'What do I mean by what?' said Harry coldly. He kept looking left and right up the street, still hoping to see the person who had made the cracking noise.
'Vernon, shh!' said Aunt Petunia. The window's open!'
Dudley gave a harsh bark of laughter, then adopted a high-pitched whimpering voice.
A resounding CRACK filled the kitchen. Aunt Petunia screamed, Uncle Vernon yelled and ducked, but for the third time that night Harry was searching for the source of a disturbance he had not made. He spotted it at once: a dazed and ruffled-looking barn owl was sitting outside on the kitchen sill, having just collided with the closed window.
'I'm going straight home,' said Mrs Figg, staring around the dark street and shuddering. 'I'll need to wait for more instructions. Just stay in the house. Goodnight.'
'Round at my place, my parents will be out,' said Gordon.
without the prior permission of the publisher
His voice sounded dim and distant. Another wisp of silver smoke, feebler than the last, drifted from the wand - he couldn't do it any more, he couldn't work the spell.
'Of course he has,' said Mrs Figg impatiently. 'Did you expect him to let you wander around on your own after what happened in June? Good Lord, boy, they told me you were intelligent . . . right . . . get inside and stay there,' she said, as they reached number four. 'I expect someone will be in touch with you soon enough.'
The moral right of the author has been asserted
As you have already received an official warning for a previous offence under Section 13 of the International Confederation of Warlocks' Statute of Secrecy, we regret to inform you that your presence is required at a disciplinary hearing at the Ministry of Magic at 9 a.m. on the twelfth of August.
An enormous silver stag erupted from the tip of Harry's wand; it's antlers caught the Dementor in the place where the heart should have been; it was thrown backwards, weightless as darkness, and as the stag charged, the Dementor swooped away, bat-like and defeated.
On the whole, Harry thought he was to be congratulated on his idea of hiding here. He was not, perhaps, very comfortable lying on the hot, hard earth but, on the other hand, nobody was glaring at him, grinding their teeth so loudly that he could not hear the news, or shooting nasty questions at him, as had happened every time he had tried sitting down in the living room to watch television with his aunt and uncle.
The injustice of it all welled up inside him so that he wanted to yell with fury. If it hadn't been for him, nobody would even have known Voldemort was back! And. his reward was to be stuck in Little Whinging for four solid weeks, completely cut off from the magical world, reduced to squatting among dying begonias so hat he could hear about water-skiing budgerigars! How could Dumbledore have forgotten him so easily? Why had Ron and Hermione got together without inviting him along, too? How much longer was he supposed to endure Sirius telling him to sit tight and be a good boy; or resist the temptation to write to the stupid Daily Prophet and point out that Voldemort had returned? These curious thoughts whirled around in Harry's head, and his insides writhed with anger as a sultry, velvety night fell around him, the air full of the smell of warm, dry grass, and the only sound that of the low grumble of traffic on the road beyond the park railings. He did not know how long he had sat on the swing before the sound of voices interrupted his musings and he looked up. The streetlamps from the surrounding roads were casting a misty glow strong enough to silhouette a group of people making their way across the park. One of them was singing a loud, crude song. The others were laughing. A soft ticking noise came from several expensive racing bikes that they were wheeling along.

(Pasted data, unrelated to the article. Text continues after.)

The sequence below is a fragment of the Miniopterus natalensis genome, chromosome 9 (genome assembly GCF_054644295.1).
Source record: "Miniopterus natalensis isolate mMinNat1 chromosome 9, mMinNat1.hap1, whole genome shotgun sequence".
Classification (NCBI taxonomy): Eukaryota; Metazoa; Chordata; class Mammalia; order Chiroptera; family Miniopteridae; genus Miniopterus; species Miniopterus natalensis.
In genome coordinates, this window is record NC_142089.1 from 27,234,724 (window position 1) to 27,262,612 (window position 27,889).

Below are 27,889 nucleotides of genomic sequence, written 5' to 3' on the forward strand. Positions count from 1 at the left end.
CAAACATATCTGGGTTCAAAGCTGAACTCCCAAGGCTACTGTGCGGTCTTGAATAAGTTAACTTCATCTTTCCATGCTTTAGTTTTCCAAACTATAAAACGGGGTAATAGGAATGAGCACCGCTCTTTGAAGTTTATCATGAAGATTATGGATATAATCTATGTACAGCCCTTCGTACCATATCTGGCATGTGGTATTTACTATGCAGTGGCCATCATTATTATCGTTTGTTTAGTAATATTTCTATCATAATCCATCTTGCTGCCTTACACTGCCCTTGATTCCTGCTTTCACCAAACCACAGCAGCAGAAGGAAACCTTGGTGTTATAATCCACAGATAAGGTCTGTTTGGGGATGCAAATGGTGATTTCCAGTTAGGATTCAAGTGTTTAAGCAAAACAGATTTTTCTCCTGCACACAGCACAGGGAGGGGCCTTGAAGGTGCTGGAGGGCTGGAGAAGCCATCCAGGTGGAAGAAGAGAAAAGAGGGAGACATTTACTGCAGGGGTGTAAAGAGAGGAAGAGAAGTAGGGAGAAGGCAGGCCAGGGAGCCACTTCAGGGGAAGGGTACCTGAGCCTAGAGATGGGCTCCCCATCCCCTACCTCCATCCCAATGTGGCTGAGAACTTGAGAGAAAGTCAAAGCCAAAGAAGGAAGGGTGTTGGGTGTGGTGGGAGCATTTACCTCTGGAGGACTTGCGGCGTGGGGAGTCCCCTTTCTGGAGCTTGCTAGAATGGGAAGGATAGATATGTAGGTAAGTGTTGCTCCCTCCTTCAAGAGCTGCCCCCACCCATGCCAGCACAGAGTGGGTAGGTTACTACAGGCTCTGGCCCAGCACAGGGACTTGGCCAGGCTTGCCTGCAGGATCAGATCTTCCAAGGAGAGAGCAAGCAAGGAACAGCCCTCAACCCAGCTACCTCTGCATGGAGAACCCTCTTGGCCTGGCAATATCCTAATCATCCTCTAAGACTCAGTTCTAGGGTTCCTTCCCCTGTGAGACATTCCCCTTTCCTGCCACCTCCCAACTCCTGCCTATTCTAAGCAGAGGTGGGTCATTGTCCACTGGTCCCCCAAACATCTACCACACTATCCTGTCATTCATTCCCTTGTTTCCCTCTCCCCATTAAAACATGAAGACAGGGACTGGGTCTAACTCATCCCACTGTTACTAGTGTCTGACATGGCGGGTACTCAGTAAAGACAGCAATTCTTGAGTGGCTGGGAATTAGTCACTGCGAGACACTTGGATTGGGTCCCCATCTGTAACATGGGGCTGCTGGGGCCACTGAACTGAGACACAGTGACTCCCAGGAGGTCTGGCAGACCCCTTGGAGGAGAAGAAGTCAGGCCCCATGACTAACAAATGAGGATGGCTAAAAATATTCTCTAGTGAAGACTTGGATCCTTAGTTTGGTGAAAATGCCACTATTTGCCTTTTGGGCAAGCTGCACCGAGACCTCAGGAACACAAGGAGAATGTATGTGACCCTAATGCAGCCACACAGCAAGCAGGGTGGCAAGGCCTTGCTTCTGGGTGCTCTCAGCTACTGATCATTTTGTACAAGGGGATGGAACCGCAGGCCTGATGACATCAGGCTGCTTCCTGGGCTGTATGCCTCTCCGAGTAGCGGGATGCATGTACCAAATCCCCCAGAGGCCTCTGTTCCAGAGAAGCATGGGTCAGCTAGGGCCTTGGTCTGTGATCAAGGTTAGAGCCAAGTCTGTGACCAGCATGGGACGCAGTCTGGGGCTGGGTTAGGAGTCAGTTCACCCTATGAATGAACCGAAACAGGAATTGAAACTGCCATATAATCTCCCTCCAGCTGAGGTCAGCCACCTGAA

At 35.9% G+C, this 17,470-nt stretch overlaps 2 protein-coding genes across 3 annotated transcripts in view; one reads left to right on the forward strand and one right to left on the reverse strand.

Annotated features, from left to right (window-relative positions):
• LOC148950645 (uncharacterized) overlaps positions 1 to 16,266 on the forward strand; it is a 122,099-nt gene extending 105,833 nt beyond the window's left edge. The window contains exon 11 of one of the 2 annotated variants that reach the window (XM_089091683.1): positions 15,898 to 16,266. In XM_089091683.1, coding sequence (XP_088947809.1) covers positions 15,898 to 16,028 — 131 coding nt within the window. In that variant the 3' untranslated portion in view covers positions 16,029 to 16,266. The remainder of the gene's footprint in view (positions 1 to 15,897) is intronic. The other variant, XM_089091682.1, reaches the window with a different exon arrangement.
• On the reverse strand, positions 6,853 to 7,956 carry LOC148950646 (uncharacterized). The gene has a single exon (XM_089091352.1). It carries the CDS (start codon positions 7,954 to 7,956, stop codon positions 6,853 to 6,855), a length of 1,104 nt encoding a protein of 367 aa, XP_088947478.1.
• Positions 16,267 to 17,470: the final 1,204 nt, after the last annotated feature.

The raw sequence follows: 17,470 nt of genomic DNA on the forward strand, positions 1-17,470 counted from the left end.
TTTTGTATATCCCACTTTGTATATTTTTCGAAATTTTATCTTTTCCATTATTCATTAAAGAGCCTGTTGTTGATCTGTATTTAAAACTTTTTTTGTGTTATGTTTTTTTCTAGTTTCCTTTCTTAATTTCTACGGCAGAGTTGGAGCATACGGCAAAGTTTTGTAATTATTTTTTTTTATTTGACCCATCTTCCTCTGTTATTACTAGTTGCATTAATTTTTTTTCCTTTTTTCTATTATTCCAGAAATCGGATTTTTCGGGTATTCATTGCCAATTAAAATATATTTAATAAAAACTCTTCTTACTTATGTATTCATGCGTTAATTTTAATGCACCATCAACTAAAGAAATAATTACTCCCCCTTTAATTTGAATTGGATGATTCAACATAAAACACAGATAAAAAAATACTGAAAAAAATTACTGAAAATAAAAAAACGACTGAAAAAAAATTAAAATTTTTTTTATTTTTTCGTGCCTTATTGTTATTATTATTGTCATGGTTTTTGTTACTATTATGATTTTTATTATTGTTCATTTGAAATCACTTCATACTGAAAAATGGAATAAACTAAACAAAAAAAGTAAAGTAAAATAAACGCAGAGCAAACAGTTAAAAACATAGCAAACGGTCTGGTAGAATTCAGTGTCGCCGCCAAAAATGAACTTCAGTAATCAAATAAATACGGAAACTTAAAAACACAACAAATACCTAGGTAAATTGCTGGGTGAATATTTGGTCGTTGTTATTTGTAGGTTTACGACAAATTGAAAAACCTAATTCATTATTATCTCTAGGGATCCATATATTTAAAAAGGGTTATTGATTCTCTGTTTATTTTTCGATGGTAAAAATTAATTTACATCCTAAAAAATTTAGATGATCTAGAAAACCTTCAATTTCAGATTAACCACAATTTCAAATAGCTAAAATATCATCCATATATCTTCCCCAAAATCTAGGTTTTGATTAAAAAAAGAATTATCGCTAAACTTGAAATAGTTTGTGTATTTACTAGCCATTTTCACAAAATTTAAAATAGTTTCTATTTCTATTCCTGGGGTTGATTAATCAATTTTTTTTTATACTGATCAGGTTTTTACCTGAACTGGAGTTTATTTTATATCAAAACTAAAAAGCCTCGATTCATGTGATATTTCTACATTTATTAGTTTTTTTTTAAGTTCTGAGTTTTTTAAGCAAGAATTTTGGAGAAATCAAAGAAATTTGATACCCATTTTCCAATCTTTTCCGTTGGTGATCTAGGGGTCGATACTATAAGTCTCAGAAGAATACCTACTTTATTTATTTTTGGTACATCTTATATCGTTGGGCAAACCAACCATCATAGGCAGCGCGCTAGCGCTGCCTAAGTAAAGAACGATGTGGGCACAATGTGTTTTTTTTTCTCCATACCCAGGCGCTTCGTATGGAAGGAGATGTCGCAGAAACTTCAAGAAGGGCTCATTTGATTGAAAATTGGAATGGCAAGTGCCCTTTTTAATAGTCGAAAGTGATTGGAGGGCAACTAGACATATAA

'How long have you been "Big D" then?' said Harry.
Dudley was as vast as ever, but a year's hard dieting and the discovery of a new talent had wrought quite a change in his physique. As Uncle Vernon delightedly told anyone who would listen, Dudley had recently become the Junior Heavyweight Inter-school Boxing Champion of the Southeast. 'The noble sport', as Uncle Vernon called it, had made Dudley even more formidable than he had seemed to Harry in their primary school days when he had served as Dudley's first punchball. Harry was not remotely afraid of his cousin any more but he still didn't think that Dudley earning to punch harder and more accurately was cause for celebration. Neighbourhood children all around were terrified of him - even more terrified than they were of 'that Potter boy' who, they lad been warned, was a hardened hooligan and attended St Brutus's secure Centre for Incurably Criminal Boys.
- 曝四百上港球迷围堵裁判 挥钞票扔水瓶怒骂谭海
'I hope Dumbledore murders him!' said Mrs Figg furiously. 'Now come on, Harry, what are you waiting for?'
A towering, hooded figure was gliding smoothly towards him, hovering over the ground, no feet or face visible beneath its robes, sucking on the night as it came.
The Dursleys fell silent. Harry listened to a jingle about Fruit 'n' Bran breakfast cereal while he watched Mrs Figg, a batty cat-loving old lady from nearby Wisteria Walk, amble slowly past. She was frowning and muttering to herself. Harry was very pleased he was concealed behind the bush, as Mrs Figg had recently taken to asking him round for tea whenever she met him in the street. She had rounded the corner and vanished from view before Uncle Vernon's voice floated out of the window again.